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Have you ever wondered what happens to the playhouses from each summer’s Dallas CASA Parade of Playhouses? You know they’re won by raffle, but where do they end up? Who is loving them? Are children playing in them? Are the houses as full of joy and laughter as you imagined?

Dallas CASA wonders too.

We just got a wonderful report from Saint James Episcopal School in Lake Highlands, where the Grasshopper House is now residing. Dallas CASA supporter Julie Noble won the house and donated it to the school, which serves children 18 months to six years old.

The house was placed next to the Montessori school’s garden, packed with climbing vines, overflowing flowers and tiny chairs. A winding path leads to the house, which students may choose to explore as one of their independent choices. Nature is an integral part of the classroom education at Saint James and children are encouraged to collect natural things from the garden and playground.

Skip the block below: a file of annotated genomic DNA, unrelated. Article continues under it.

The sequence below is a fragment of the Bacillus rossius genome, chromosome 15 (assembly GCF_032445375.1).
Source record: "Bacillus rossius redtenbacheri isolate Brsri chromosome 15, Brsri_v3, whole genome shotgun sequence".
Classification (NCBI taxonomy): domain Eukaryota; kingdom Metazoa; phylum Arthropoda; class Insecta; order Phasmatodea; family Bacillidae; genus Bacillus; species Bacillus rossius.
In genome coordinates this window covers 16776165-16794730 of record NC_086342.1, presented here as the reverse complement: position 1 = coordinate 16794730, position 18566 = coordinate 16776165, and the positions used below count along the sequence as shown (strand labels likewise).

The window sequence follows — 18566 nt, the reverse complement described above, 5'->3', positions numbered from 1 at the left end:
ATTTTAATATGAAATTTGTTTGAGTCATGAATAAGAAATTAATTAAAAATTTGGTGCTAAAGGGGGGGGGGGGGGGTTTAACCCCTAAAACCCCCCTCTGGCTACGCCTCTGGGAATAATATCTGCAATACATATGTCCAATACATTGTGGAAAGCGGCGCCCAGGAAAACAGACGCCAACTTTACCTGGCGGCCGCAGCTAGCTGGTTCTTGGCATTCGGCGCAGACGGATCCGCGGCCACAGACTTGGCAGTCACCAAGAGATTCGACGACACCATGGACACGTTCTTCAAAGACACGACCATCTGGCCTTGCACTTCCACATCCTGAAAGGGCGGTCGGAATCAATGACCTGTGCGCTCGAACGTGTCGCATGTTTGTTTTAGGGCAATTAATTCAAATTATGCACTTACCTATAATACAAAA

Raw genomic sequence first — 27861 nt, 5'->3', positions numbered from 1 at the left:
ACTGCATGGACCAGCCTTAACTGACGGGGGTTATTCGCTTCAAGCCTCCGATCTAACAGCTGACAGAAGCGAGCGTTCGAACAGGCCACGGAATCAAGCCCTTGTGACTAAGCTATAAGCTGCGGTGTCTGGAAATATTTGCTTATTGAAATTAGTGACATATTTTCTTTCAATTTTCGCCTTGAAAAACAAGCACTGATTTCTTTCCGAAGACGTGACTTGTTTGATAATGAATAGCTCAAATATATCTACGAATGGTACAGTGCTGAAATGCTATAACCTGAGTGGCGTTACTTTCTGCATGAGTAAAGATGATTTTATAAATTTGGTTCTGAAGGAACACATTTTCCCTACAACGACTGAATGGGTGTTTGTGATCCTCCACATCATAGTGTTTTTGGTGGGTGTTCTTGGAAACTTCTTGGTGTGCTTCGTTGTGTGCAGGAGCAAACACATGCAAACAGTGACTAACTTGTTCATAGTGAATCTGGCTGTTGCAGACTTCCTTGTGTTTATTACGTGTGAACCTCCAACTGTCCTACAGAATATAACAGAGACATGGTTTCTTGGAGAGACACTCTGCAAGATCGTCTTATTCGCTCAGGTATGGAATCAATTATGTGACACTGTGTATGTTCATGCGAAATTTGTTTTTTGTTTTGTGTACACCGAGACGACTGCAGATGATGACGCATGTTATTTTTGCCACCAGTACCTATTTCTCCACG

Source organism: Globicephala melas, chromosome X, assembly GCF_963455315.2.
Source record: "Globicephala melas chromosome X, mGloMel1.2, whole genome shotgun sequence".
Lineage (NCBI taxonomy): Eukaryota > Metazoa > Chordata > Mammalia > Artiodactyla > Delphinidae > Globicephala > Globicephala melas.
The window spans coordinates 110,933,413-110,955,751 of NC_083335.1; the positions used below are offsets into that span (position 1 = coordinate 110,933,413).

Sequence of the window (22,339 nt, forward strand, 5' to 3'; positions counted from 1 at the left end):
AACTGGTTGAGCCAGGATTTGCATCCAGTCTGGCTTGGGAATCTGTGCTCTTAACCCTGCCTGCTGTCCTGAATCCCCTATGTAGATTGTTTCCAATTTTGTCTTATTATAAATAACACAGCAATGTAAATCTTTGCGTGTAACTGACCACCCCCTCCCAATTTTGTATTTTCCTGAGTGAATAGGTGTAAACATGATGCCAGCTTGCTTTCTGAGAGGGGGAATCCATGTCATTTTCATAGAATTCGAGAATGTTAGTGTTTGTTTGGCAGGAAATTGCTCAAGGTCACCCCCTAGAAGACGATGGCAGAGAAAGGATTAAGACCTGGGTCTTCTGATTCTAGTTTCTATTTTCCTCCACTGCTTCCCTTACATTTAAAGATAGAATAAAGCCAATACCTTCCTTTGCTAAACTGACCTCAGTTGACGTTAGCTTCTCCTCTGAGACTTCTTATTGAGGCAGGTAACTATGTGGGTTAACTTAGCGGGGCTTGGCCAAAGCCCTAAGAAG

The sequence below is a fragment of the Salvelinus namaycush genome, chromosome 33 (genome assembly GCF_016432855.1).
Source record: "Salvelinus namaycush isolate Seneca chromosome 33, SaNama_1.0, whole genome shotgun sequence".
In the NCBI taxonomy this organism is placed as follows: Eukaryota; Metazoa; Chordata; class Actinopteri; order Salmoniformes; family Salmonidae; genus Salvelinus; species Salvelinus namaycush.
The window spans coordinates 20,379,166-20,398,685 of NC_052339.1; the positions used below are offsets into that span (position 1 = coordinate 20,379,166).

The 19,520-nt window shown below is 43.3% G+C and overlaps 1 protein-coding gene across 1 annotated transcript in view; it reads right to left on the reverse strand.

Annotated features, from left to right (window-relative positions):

Classroom lessons can be taught in the playhouse, which is now stocked with tools for catching, examining and identifying insects and plants of every variety. School head Loree Birkenback says the house is the perfect place to inspire young minds.

“We want to provide as many ways for children to connect with nature as possible,” she said. “The house fit right into our curriculum.”

The playhouse was designed by longtime Dallas CASA supporter Bob Borson, whose design was influenced by the cricket houses that some people in China use to store pet crickets. Borson chose a grasshopper theme to be more appealing to children. The open slats allow air flow on hot days, but they also allow children to feel both ownership over the space and part of the larger world.

For Julie Noble the donation was an easy decision. She helped Saint James’ school achieve accreditation through the Southwestern Association of Episcopal Schools, an arduous and time-consuming process. She’s had a deep love for the school ever since and attends church there every Sunday.

“I knew the school and knew the Montessori aspect,” she said. “When I saw the house, I just knew it was a perfect fit.”

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